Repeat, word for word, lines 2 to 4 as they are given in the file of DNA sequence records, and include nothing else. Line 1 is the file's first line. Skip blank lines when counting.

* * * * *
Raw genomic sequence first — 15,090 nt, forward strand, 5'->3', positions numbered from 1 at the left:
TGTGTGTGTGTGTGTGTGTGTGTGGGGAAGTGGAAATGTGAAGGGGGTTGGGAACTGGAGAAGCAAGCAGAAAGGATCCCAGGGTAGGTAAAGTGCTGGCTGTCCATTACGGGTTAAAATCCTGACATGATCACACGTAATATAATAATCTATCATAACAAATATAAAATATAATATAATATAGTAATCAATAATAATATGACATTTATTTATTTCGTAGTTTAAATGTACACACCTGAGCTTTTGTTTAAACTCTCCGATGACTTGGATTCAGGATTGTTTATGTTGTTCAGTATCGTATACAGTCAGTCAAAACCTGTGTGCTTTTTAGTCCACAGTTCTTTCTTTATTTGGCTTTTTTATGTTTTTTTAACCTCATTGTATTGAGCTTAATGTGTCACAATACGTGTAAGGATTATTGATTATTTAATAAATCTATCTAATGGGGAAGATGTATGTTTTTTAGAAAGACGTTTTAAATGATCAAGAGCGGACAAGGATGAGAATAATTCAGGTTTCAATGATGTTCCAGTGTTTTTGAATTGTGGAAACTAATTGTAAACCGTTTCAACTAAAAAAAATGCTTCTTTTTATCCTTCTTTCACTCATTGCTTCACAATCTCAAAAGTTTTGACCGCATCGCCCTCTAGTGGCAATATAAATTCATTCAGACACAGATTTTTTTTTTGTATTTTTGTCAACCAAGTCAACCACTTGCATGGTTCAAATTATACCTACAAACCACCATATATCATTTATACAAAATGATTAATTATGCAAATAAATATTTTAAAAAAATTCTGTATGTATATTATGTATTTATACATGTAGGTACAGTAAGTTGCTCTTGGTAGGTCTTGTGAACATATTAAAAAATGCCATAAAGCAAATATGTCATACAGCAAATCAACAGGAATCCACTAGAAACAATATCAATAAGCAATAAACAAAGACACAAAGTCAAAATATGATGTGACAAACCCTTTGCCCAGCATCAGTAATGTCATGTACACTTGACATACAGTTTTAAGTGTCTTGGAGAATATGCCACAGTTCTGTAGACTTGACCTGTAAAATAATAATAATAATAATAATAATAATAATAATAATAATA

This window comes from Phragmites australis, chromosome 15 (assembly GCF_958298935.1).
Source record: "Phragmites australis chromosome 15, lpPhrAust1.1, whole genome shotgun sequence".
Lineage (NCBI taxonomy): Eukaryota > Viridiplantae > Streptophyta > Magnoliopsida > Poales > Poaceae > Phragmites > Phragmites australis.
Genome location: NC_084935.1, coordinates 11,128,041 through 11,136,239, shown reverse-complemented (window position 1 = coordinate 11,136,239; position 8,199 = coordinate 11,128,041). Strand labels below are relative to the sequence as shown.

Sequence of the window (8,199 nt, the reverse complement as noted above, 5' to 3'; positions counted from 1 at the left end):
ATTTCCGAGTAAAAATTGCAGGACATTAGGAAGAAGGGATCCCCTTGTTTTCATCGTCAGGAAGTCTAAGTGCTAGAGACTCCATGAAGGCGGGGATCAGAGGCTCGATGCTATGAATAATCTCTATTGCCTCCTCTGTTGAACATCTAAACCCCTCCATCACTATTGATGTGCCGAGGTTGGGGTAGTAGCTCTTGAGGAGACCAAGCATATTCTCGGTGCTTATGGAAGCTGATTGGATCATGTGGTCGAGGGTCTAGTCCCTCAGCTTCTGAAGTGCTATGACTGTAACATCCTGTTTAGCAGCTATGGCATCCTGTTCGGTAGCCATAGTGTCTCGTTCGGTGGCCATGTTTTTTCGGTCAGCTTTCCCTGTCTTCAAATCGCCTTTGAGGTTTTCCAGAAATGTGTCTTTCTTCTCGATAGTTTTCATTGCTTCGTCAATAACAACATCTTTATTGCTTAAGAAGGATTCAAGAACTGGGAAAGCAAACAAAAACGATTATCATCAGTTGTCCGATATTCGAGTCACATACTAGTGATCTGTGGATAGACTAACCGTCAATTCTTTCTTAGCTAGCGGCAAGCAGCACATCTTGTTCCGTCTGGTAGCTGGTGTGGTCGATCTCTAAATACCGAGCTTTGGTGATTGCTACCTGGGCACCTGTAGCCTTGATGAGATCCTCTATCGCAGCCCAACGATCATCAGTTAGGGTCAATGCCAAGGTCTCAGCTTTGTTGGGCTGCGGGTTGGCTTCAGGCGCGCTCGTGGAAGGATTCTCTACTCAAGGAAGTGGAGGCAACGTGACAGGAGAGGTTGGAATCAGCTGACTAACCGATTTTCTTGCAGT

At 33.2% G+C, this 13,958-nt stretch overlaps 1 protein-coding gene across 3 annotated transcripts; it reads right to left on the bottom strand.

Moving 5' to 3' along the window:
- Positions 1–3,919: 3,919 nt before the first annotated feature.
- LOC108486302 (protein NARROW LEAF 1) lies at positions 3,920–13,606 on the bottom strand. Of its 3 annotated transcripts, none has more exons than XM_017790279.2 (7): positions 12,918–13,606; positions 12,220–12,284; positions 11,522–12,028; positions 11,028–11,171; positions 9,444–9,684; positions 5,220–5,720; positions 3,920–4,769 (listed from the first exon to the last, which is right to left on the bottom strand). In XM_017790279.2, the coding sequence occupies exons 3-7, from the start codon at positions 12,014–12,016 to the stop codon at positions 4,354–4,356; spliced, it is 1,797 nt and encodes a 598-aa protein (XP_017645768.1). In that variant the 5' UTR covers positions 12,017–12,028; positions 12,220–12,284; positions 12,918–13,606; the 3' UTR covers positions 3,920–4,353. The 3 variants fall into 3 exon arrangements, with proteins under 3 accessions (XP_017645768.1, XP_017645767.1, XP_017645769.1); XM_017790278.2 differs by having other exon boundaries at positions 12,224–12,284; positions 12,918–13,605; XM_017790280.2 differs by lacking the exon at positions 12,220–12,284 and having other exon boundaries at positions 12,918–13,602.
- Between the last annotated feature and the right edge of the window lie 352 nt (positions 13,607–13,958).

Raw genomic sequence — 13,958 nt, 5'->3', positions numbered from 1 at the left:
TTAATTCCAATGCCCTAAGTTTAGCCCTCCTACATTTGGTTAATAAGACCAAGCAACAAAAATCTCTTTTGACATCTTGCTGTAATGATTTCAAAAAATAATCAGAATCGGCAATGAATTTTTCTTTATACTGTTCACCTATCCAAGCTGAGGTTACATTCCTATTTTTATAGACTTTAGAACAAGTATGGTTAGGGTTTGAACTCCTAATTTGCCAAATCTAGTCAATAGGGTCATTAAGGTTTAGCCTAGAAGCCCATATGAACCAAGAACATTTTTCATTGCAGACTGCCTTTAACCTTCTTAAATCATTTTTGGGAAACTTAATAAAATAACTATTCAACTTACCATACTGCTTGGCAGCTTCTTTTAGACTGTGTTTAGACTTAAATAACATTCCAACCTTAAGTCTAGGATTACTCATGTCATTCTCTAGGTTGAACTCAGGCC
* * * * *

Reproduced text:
TGTGTGTGTGTGTGTGTGTGTGTGGGGAAGTGGAAATGTGAAGGGGGTTGGGAACTGGAGAAGCAAGCAGAAAGGATCCCAGGGTAGGTAAAGTGCTGGCTGTCCATTACGGGTTAAAATCCTGACATGATCACACGTAATATAATAATCTATCATAACAAATATAAAATATAATATAATATAGTAATCAATAATAATATGACATTTATTTATTTCGTAGTTTAAATGTACACACCTGAGCTTTTGTTTAAACTCTCCGATGACTTGGATTCAGGATTGTTTATGTTGTTCAGTATCGTATACAGTCAGTCAAAACCTGTGTGCTTTTTAGTCCACAGTTCTTTCTTTATTTGGCTTTTTTATGTTTTTTTAACCTCATTGTATTGAGCTTAATGTGTCACAATACGTGTAAGGATTATTGATTATTTAATAAATCTATCTAATGGGGAAGATGTATGTTTTTTAGAAAGACGTTTTAAATGATCAAGAGCGGACAAGGATGAGAATAATTCAGGTTTCAATGATGTTCCAGTGTTTTTGAATTGTGGAAACTAATTGTAAACCGTTTCAACTAAAAAAAATGCTTCTTTTTATCCTTCTTTCACTCATTGCTTCACAATCTCAAAAGTTTTGACCGCATCGCCCTCTAGTGGCAATATAAATTCATTCAGACACAGATTTTTTTTTTGTATTTTTGTCAACCAAGTCAACCACTTGCATGGTTCAAATTATACCTACAAACCACCATATATCATTTATACAAAATGATTAATTATGCAAATAAATATTTTAAAAAAATTCTGTATGTATATTATGTATTTATACATGTAGGTACAGTAAGTTGCTCTTGGTAGGTCTTGTGAACATATTAAAAAATGCCATAAAGCAAATATGTCATACAGCAAATCAACAGGAATCCACTAGAAACAATATCAATAAGCAATAAACAAAGACACAAAGTCAAAATATGATGTGACAAACCCTTTGCCCAGCATCAGTAATGTCATGTACACTTGACATACAGTTTTAAGTGTCTTGGAGAATATGCCACAGTTCTGTAGACTTGACCTGTAAAATAATAATAATAATAATAATAATAATAATAATAATAATA

This window comes from Phragmites australis, chromosome 15 (assembly GCF_958298935.1).
Source record: "Phragmites australis chromosome 15, lpPhrAust1.1, whole genome shotgun sequence".